"Coach Snider told me after that season as I was heading off to Madison (to play summer ball), that I made all those errors by speeding up the game," Parr said. "But he reminded me that I had all the tools, I just had to slow the game down. They kept reminding me of that all through my junior year and that just helped with the transition to pro ball. And they changed a couple little things in pro ball, but nothing major. Illinois just does it right."

Another aspect of the Illinois program that the draftees mentioned was the family atmosphere and the bond they formed with their teammates. That togetherness was what brought them out of the early-season slump that left their record at 12-21.

"It made us fight through things," Davis said. "We were on pace to set the school record for losses and we didn't want to be known for that. We knew we were better than that. At the beginning of the year, we made this list of goals and after the first couple of weeks, those goals seemed like they were out of reach. But we kept fighting through our struggles and took it upon ourselves and accomplished all of our goals."

They were able to celebrate those goals at a banquet before the Illinois-Ohio State football game on Oct. 15. The team and players' parents gathered at the Alice Campbell Alumni Center, where they heard from Illinois athletic director Mike Thomas and News-Gazette columnist Loren Tate before watching the season highlight video and receiving their rings.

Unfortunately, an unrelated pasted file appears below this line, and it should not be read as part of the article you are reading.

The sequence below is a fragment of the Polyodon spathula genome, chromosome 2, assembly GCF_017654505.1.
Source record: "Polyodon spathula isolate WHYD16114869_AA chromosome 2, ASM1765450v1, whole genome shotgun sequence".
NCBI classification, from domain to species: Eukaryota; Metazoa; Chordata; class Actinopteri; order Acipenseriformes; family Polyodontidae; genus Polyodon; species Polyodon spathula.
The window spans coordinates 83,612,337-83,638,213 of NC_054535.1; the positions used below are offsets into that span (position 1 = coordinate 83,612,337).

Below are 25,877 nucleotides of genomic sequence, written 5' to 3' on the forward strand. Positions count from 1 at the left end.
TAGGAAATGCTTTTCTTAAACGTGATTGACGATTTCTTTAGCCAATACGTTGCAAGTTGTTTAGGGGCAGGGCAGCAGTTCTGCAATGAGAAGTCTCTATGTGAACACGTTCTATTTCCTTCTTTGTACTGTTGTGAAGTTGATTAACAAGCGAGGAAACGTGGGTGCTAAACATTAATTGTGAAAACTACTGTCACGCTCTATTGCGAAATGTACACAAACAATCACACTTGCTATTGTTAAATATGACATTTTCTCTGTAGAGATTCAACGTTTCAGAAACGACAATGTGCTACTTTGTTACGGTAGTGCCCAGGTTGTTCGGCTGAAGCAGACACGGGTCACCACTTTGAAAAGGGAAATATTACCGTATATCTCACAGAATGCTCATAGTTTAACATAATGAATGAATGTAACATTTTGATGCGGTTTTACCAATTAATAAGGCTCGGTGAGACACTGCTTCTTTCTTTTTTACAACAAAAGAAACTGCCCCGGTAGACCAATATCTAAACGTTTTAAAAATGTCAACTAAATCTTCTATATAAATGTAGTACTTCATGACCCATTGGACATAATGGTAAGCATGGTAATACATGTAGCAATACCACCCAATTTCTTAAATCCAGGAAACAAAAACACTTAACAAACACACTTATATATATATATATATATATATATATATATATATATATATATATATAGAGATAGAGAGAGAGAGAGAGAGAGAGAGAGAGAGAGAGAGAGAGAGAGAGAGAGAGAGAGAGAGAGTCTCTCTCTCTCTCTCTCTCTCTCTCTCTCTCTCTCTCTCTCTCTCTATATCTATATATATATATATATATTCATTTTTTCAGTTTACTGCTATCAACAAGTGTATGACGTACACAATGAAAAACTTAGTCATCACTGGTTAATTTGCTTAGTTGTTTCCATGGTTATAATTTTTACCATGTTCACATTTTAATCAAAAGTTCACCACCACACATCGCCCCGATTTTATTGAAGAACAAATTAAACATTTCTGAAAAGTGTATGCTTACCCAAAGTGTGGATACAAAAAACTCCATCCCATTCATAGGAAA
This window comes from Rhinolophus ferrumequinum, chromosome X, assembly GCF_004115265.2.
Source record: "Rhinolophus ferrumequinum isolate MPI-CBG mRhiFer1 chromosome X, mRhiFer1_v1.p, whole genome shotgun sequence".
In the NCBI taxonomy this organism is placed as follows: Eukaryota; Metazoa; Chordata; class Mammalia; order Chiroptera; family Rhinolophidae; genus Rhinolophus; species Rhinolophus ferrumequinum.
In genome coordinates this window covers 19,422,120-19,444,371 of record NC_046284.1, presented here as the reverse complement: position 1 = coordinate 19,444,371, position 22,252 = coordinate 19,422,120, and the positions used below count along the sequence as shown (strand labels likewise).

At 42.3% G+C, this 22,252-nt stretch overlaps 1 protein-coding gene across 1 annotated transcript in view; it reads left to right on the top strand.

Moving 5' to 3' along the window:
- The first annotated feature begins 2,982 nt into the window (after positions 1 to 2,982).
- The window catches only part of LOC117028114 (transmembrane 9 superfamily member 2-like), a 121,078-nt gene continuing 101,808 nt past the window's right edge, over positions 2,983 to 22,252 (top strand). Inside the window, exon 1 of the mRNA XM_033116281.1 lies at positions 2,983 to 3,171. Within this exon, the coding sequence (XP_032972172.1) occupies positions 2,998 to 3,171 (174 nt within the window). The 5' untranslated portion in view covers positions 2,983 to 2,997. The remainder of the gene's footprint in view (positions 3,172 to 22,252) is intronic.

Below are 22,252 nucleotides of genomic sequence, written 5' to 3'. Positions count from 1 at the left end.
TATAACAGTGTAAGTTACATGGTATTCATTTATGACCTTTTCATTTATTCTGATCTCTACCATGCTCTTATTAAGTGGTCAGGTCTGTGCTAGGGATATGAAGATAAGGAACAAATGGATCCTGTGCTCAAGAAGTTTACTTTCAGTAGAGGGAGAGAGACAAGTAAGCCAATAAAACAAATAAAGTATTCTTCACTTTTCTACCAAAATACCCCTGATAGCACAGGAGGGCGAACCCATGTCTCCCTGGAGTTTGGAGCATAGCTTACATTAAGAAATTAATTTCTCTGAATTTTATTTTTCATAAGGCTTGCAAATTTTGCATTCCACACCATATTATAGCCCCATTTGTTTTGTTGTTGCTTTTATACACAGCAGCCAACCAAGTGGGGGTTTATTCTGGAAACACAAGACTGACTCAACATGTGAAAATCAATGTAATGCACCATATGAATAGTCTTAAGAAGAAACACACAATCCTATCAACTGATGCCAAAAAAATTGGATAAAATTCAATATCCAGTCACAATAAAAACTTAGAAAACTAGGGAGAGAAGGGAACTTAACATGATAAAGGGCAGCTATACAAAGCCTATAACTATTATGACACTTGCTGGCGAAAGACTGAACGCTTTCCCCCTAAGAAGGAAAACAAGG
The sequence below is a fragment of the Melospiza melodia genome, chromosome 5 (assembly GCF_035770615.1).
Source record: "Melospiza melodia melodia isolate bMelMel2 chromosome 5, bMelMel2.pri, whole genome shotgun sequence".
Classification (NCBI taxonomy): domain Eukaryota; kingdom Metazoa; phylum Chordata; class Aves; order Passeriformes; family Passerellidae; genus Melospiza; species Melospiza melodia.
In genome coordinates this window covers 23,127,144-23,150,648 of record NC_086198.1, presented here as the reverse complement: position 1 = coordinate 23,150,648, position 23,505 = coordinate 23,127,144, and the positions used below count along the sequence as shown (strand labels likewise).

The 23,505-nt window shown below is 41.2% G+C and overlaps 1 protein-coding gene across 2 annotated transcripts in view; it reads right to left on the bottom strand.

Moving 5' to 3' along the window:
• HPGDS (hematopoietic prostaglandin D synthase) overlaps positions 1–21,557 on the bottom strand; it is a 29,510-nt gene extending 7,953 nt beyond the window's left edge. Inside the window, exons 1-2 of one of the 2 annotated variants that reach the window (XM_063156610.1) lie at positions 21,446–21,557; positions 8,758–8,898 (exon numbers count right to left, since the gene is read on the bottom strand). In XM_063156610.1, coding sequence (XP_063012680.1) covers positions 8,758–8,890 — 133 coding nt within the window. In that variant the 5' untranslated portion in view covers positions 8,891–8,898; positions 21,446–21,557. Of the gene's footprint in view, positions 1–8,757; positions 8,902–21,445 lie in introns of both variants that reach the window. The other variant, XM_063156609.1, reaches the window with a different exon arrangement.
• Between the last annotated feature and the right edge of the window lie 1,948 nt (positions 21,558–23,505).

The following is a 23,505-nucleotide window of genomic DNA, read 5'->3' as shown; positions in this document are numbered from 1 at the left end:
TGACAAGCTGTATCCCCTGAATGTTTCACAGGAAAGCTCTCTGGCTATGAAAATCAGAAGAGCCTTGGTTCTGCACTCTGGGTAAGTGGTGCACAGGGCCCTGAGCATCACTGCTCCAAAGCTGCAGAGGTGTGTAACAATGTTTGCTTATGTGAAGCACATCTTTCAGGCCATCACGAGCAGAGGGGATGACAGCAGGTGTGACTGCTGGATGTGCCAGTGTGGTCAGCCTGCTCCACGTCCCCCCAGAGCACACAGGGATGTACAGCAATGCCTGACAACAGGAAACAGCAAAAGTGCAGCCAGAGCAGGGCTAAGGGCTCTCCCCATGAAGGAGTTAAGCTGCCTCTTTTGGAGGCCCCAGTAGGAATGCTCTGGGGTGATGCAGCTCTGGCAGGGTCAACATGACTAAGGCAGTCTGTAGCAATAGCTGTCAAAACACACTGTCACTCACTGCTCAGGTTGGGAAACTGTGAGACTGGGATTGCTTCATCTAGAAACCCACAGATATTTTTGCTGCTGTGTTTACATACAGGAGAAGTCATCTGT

"It was awesome," Kimes said of the championship ring. "I'd been looking forward to getting that ring since we won the Big Ten Tournament. I had never really won anything athletically in my life, so I've been waiting for it for a long time. The ring was amazing and I had to fight back tears a little bit when we were watching the highlight video. I think about it every day and I think a lot of the guys do. It'll be something that I'll never forget."

All but one team member was able to attend the banquet. Parr had hoped to make it, but his final instructional league game was played at Chase Field, home of his parent club, the Arizona Diamondbacks, after the Diamondbacks were eliminated from the National League Division Series. That kept him from hopping on the red-eye flight home, but having a brother on the team proved beneficial as their parents, Cam and Sue Parr, were able to take Josh's ring home for him.

"I got my ring; it's in the display box," Parr said. "I got the DVD of the season highlights, too. I get so pumped up about things and initially I got more excited about the DVD than the ring. My mom had to remind me how cool the ring is. I had my own little ceremony in the living room. One thing that's great about Coach Hartleb is that he doesn't forget his players. He's a class-act coach, he's a class-act guy."

For all of the former players who returned to campus for the ring ceremony, it proved to be a fitting cap to the remarkable 2011 season and their careers.

"I loved my time here at Illinois," Kimes said. "I think the way it affected me the most was that it helped me grow up. My parents both say I've grown up a lot and they credit most of it to the baseball team."